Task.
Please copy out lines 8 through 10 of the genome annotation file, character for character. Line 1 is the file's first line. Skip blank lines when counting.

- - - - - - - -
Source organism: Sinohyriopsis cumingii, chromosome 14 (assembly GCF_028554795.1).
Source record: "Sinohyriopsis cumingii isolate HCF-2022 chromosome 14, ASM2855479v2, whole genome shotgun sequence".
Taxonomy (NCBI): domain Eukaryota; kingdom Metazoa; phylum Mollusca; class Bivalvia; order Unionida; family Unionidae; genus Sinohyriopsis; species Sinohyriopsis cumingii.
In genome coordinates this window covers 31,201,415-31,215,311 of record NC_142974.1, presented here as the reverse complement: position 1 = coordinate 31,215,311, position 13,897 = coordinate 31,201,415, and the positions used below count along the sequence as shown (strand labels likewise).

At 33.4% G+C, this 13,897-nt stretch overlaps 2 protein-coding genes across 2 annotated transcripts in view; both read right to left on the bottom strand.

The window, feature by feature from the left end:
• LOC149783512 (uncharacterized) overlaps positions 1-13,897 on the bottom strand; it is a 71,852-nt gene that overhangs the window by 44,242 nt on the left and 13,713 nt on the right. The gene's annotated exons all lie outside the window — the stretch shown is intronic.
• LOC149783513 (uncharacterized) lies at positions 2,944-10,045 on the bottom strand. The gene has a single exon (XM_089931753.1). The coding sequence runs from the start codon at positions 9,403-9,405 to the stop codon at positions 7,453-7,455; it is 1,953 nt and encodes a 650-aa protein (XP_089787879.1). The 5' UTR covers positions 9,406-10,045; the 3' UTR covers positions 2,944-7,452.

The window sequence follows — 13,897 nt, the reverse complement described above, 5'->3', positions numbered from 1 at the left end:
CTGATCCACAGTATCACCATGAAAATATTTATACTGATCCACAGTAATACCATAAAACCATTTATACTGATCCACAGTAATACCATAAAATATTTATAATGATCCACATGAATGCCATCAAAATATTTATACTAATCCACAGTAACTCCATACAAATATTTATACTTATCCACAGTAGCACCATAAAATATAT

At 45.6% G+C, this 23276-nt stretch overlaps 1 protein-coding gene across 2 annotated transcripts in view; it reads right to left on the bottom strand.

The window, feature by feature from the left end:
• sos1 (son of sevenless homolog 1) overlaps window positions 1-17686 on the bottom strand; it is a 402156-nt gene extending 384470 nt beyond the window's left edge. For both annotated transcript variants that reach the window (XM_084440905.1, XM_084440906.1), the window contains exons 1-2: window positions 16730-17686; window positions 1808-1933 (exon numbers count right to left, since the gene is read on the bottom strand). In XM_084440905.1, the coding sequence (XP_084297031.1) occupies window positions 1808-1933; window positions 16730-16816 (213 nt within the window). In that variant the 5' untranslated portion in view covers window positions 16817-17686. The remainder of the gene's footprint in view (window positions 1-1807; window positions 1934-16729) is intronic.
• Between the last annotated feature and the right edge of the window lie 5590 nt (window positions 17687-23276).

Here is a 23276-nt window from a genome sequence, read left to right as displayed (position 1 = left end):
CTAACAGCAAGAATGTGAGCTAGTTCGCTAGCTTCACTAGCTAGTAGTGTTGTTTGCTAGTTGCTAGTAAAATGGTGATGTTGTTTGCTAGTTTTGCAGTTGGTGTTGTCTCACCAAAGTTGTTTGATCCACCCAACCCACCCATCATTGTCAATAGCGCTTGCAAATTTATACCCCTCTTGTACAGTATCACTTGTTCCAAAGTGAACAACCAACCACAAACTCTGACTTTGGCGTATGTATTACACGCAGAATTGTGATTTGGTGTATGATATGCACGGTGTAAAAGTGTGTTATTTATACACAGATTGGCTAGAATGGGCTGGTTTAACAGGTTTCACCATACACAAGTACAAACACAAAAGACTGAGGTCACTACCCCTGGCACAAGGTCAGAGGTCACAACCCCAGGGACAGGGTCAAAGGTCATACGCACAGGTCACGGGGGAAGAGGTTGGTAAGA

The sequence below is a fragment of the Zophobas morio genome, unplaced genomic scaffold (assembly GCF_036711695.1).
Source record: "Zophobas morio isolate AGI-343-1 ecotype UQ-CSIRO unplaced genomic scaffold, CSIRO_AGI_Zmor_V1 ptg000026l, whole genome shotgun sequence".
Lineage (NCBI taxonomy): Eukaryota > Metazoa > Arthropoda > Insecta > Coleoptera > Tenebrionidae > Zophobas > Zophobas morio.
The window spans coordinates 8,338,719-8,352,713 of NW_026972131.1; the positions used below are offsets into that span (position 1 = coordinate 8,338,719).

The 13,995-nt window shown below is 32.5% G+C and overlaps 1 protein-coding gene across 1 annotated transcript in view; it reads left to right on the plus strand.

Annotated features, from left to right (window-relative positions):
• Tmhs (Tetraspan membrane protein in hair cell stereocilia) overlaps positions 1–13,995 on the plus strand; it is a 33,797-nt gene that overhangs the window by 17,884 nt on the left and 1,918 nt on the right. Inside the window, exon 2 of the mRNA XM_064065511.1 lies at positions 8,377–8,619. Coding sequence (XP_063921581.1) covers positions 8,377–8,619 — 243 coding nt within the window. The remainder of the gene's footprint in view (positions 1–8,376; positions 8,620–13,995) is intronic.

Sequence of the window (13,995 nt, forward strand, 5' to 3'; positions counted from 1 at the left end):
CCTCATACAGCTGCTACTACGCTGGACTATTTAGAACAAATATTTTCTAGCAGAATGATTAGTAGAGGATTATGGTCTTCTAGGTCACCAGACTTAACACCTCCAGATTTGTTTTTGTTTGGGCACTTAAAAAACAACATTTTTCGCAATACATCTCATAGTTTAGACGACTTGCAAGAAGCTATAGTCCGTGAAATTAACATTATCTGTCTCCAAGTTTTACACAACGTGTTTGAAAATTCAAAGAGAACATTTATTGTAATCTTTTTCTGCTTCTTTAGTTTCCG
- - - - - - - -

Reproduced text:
• LOC149783513 (uncharacterized) lies at positions 2,944-10,045 on the bottom strand. The gene has a single exon (XM_089931753.1). The coding sequence runs from the start codon at positions 9,403-9,405 to the stop codon at positions 7,453-7,455; it is 1,953 nt and encodes a 650-aa protein (XP_089787879.1). The 5' UTR covers positions 9,406-10,045; the 3' UTR covers positions 2,944-7,452.

The window sequence follows — 13,897 nt, the reverse complement described above, 5'->3', positions numbered from 1 at the left end:
CTGATCCACAGTATCACCATGAAAATATTTATACTGATCCACAGTAATACCATAAAACCATTTATACTGATCCACAGTAATACCATAAAATATTTATAATGATCCACATGAATGCCATCAAAATATTTATACTAATCCACAGTAACTCCATACAAATATTTATACTTATCCACAGTAGCACCATAAAATATAT